With the limited time we have had in the new Focus, I can scarcely distinguish any improvements from the outgoing model in terms of handling ability (which we tested back in 2013). The Focus already has a pretty solid base for handling dynamics, and the changes incorporated into the Mk 3.5 serves only to function as the cherry on top of the cream.
A major improvement versus the outgoing model is the lack of shuddering in start-stop traffic, compromising on high-rev gear change speed (due to incorporation of the conventional auto’box). This may delight some and repulse others, depending on one’s motivation to purchase a Ford Focus.
The car is very capable in the windy roads leading towards the vineyard, and has stayed planted in any given situation (even in the 9°C, rainy weather; all cars shod in Goodyear Eagle F1 Asymmetric tyres).
When I purposely pushed the car beyond its capabilities, the Focus’ electronic aids automatically impedes further brashness, and I am happy to say that it comes in rather smoothly. A win for the less-experienced drivers out there, I guess.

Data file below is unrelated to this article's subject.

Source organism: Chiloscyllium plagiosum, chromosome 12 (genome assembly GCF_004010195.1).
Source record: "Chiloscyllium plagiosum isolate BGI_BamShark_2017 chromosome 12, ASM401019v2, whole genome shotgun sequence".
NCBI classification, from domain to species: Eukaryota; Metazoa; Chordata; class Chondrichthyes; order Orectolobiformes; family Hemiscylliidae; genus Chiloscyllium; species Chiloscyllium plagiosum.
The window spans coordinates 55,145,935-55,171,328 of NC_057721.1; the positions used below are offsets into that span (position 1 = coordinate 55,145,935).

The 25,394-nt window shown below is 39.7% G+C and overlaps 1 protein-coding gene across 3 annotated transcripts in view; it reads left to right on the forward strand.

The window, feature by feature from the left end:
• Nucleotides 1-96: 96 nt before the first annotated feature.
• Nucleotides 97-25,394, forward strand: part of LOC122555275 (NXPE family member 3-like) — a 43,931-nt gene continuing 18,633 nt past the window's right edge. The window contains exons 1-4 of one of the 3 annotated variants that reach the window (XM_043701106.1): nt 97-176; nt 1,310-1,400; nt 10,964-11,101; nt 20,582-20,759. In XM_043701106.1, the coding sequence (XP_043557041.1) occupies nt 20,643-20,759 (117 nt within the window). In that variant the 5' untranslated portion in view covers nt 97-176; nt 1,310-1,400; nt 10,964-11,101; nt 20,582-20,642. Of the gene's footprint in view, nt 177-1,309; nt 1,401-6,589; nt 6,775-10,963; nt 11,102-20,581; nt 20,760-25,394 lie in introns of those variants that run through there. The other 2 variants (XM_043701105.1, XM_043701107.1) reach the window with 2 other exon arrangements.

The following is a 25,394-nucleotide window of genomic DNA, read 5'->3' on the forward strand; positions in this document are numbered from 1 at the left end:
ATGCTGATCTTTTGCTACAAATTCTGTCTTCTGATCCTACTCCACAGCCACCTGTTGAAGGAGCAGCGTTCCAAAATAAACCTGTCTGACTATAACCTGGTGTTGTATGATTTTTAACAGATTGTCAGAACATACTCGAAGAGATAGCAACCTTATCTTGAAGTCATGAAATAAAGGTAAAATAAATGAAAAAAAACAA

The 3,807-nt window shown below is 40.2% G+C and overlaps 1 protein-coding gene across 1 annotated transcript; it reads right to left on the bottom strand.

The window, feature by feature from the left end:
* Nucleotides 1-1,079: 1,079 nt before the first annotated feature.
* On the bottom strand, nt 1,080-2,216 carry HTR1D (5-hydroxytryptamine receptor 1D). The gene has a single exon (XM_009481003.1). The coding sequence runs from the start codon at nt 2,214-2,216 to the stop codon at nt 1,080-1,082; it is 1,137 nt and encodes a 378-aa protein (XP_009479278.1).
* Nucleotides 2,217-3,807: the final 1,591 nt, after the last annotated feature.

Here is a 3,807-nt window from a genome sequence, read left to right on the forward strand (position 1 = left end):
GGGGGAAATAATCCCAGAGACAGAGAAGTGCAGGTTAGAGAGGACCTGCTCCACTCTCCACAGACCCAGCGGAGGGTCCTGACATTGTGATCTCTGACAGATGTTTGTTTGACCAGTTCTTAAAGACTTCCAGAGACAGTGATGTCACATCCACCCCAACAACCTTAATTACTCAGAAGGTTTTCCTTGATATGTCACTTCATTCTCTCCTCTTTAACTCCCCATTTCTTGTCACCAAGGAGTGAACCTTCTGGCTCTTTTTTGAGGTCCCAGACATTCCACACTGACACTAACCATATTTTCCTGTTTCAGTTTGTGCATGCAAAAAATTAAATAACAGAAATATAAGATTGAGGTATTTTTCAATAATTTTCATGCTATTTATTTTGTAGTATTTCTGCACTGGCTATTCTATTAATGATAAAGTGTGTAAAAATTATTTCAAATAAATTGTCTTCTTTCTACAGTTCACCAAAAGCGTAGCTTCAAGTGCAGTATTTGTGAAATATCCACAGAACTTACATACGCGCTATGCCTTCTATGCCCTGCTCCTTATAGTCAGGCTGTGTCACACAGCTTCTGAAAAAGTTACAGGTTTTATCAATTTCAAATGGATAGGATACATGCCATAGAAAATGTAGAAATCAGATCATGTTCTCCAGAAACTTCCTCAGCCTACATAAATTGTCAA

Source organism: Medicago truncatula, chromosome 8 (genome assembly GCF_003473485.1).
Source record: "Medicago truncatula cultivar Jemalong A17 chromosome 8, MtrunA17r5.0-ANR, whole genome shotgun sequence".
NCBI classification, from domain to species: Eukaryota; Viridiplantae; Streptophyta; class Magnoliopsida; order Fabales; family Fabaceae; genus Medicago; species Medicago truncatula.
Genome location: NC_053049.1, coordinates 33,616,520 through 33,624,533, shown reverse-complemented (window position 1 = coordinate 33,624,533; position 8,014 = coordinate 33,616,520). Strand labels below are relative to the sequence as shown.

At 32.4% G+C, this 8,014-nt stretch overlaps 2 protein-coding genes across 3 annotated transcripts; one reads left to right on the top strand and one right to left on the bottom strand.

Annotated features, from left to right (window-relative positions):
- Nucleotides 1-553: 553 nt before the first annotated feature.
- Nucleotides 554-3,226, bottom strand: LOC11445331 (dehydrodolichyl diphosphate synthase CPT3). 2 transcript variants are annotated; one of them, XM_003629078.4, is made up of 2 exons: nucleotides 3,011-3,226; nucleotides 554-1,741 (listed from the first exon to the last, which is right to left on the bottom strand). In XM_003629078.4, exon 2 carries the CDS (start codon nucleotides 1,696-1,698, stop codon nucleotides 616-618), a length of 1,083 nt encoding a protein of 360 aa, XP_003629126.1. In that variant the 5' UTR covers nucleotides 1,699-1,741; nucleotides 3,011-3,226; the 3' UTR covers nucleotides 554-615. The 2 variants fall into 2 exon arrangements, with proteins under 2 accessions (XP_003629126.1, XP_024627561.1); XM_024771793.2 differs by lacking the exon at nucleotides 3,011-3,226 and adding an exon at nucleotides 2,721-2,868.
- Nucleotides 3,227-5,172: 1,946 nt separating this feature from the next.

There is a slight, but noticeable reduction in on-road noise intrusion, especially at speed, and the car feels solidly-built (at Ford’s Thailand Rayong plant).
Additionally, I would say that Ford’s improved EPAS increases driver engagement, but without the fatigue associated with conventional rack-and-pinion steering (from the constant feedback). Its exponentially-increasing torque requirement when turning the wheel (more effort is needed to turn the steering wheel at increasing angles, depending on vehicle speed) feels solid, potentially preventing the driver making an error in spirited drives.
I did not like the overly-assisted brakes, though. They seem to bite at the slightest touch, giving a particularly jarring ride when driven enthusiastically, especially for people with less foot sensitivity. The gear control buttons are located on the gearknob, driver’s side, which feels awkward, especially on twisty roads. Also, the automatic start-stop feature when the driven car becomes stationary is included to reduce overall emissions levels, and to reduce fuel consumption, but I am unsure how durable this feature is in the long run.